Due to Air’s father’s high and respectable social standing, doing something as simple as shoplifting candy can essentially be social suicide. Imagine if you heard on the news that obama stole some sneakers from payless rather than paying for it, you’d be like “Why would the president do that, he’s hella rich so why didnt he just pay for it?”. As the president, obama should be setting an example of what a good citizen should be like so as expected, something like this would be overblown by the press. In japan, it’s even worse. Like Airi said, it was a small town and everyone was reasonably connected with each other. Word of mouth spread about this societal bigwig doing something as shameful as stealing a silly piece of chocolate…and that’s the key word: shame. With a social standing such as airi’s father, there are always going to be people who try and besmirch and sabotage you ( i assume her father got framed). The fact that Airi’s father felt shame made him turn down his job position and with the bad publicity (and most like airi’s dad acting closed off), a divorce was inevitable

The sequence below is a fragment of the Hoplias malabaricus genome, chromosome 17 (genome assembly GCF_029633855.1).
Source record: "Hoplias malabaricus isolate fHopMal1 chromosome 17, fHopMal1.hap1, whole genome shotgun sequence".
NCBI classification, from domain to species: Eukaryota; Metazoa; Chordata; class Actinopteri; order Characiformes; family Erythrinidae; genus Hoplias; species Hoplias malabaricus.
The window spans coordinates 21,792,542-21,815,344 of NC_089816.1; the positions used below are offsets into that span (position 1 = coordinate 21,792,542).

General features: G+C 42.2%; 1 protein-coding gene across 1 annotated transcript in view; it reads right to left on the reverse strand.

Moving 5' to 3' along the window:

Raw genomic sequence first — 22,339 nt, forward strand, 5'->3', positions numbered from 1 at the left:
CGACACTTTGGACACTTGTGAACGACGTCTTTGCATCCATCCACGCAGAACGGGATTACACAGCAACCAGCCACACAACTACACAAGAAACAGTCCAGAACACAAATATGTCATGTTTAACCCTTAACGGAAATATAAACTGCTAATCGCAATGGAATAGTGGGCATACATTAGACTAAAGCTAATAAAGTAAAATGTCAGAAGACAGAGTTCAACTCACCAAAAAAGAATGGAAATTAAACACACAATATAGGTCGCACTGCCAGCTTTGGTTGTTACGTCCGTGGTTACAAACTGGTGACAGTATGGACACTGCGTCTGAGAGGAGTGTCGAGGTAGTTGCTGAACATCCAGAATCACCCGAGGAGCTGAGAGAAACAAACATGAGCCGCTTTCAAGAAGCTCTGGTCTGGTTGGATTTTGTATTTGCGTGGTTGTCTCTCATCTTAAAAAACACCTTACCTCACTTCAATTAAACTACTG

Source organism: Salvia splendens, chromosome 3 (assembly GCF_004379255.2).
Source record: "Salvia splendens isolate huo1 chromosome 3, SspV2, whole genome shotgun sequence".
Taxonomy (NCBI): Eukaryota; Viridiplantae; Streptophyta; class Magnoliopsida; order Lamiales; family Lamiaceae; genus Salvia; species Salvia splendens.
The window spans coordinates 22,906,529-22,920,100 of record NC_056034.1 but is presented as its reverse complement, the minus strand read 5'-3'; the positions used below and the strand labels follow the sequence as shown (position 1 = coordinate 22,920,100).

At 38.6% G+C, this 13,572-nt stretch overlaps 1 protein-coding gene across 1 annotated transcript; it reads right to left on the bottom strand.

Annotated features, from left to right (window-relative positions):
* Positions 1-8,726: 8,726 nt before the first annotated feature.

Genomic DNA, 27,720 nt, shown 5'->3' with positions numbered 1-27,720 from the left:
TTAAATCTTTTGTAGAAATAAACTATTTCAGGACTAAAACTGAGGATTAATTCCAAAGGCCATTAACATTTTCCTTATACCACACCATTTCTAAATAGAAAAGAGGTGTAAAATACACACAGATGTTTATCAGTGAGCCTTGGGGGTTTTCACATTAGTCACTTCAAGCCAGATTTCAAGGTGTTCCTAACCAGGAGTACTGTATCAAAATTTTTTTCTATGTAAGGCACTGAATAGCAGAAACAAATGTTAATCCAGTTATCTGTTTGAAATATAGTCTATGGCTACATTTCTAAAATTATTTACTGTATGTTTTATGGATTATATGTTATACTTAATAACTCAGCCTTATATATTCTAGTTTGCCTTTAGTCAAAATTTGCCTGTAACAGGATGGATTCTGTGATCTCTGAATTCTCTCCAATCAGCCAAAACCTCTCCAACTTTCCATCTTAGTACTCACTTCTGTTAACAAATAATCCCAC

6. “Consider this – we’re talking about a 29 year-old man here, but that childlike reaction was clearly genuine.”

    To be frank, I’d say there are plenty reasons why a 29 year old man might want to cry at the thought of a little girl being murdered in cold blood, especially a girl he cared about/felt a duty to protect. I don’t think there needs be a dissociation there between the two Satorus – they both are at play and both have ample reasons to shed tears, though from slightly different perspectives.

    The drop in animation quality was noticeable, but hadn’t you said so, I wouldn’t have realized this cut manga material. Which is a good thing! Also the episode made it look like it was Kayo’s mom who killed her, probably involuntarily by beating her too much. Or maybe she simply found her dead in the shed and thought it was caused by her beating? Either way, I assume she disposed of the corpse and called the police, or her disappearance wouldn’t have been noticed so soon.